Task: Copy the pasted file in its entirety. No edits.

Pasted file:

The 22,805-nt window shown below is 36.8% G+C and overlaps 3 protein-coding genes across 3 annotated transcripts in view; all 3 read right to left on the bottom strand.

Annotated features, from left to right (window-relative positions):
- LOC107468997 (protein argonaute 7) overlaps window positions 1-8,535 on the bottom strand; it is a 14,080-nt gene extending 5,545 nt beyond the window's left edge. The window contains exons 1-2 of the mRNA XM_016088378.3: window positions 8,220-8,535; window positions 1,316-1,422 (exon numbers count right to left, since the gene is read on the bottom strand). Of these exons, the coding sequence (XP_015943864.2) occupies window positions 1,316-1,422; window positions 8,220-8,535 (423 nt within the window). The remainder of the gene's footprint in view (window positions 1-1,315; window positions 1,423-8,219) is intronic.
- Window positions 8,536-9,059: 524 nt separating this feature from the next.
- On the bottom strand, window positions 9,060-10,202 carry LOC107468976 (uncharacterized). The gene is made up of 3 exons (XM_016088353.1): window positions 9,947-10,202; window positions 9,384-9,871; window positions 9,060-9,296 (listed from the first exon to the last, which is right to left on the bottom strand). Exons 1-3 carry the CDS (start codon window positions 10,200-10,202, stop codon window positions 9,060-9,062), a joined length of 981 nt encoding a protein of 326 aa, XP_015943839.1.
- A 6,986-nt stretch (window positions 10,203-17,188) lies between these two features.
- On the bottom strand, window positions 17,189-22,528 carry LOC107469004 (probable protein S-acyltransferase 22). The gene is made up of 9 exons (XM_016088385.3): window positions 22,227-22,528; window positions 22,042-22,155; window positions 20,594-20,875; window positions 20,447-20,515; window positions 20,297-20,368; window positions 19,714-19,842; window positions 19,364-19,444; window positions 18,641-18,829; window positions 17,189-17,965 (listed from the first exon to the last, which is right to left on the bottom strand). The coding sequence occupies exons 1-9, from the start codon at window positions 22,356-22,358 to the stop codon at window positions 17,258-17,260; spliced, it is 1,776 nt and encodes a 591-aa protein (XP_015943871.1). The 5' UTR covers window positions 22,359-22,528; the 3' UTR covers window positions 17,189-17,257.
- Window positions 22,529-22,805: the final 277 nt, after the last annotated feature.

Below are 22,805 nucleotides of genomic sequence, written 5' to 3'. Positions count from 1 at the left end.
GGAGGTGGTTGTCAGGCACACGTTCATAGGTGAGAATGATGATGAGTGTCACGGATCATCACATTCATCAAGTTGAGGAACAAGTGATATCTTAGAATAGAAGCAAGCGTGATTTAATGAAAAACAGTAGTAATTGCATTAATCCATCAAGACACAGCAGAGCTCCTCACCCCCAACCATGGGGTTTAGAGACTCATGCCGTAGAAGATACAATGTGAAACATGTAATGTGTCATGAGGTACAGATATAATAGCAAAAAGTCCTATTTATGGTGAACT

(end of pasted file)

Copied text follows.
The 22,805-nt window shown below is 36.8% G+C and overlaps 3 protein-coding genes across 3 annotated transcripts in view; all 3 read right to left on the bottom strand.

Annotated features, from left to right (window-relative positions):
- LOC107468997 (protein argonaute 7) overlaps window positions 1-8,535 on the bottom strand; it is a 14,080-nt gene extending 5,545 nt beyond the window's left edge. The window contains exons 1-2 of the mRNA XM_016088378.3: window positions 8,220-8,535; window positions 1,316-1,422 (exon numbers count right to left, since the gene is read on the bottom strand). Of these exons, the coding sequence (XP_015943864.2) occupies window positions 1,316-1,422; window positions 8,220-8,535 (423 nt within the window). The remainder of the gene's footprint in view (window positions 1-1,315; window positions 1,423-8,219) is intronic.
- Window positions 8,536-9,059: 524 nt separating this feature from the next.
- On the bottom strand, window positions 9,060-10,202 carry LOC107468976 (uncharacterized). The gene is made up of 3 exons (XM_016088353.1): window positions 9,947-10,202; window positions 9,384-9,871; window positions 9,060-9,296 (listed from the first exon to the last, which is right to left on the bottom strand). Exons 1-3 carry the CDS (start codon window positions 10,200-10,202, stop codon window positions 9,060-9,062), a joined length of 981 nt encoding a protein of 326 aa, XP_015943839.1.
- A 6,986-nt stretch (window positions 10,203-17,188) lies between these two features.
- On the bottom strand, window positions 17,189-22,528 carry LOC107469004 (probable protein S-acyltransferase 22). The gene is made up of 9 exons (XM_016088385.3): window positions 22,227-22,528; window positions 22,042-22,155; window positions 20,594-20,875; window positions 20,447-20,515; window positions 20,297-20,368; window positions 19,714-19,842; window positions 19,364-19,444; window positions 18,641-18,829; window positions 17,189-17,965 (listed from the first exon to the last, which is right to left on the bottom strand). The coding sequence occupies exons 1-9, from the start codon at window positions 22,356-22,358 to the stop codon at window positions 17,258-17,260; spliced, it is 1,776 nt and encodes a 591-aa protein (XP_015943871.1). The 5' UTR covers window positions 22,359-22,528; the 3' UTR covers window positions 17,189-17,257.
- Window positions 22,529-22,805: the final 277 nt, after the last annotated feature.

Below are 22,805 nucleotides of genomic sequence, written 5' to 3'. Positions count from 1 at the left end.
GGAGGTGGTTGTCAGGCACACGTTCATAGGTGAGAATGATGATGAGTGTCACGGATCATCACATTCATCAAGTTGAGGAACAAGTGATATCTTAGAATAGAAGCAAGCGTGATTTAATGAAAAACAGTAGTAATTGCATTAATCCATCAAGACACAGCAGAGCTCCTCACCCCCAACCATGGGGTTTAGAGACTCATGCCGTAGAAGATACAATGTGAAACATGTAATGTGTCATGAGGTACAGATATAATAGCAAAAAGTCCTATTTATGGTGAACT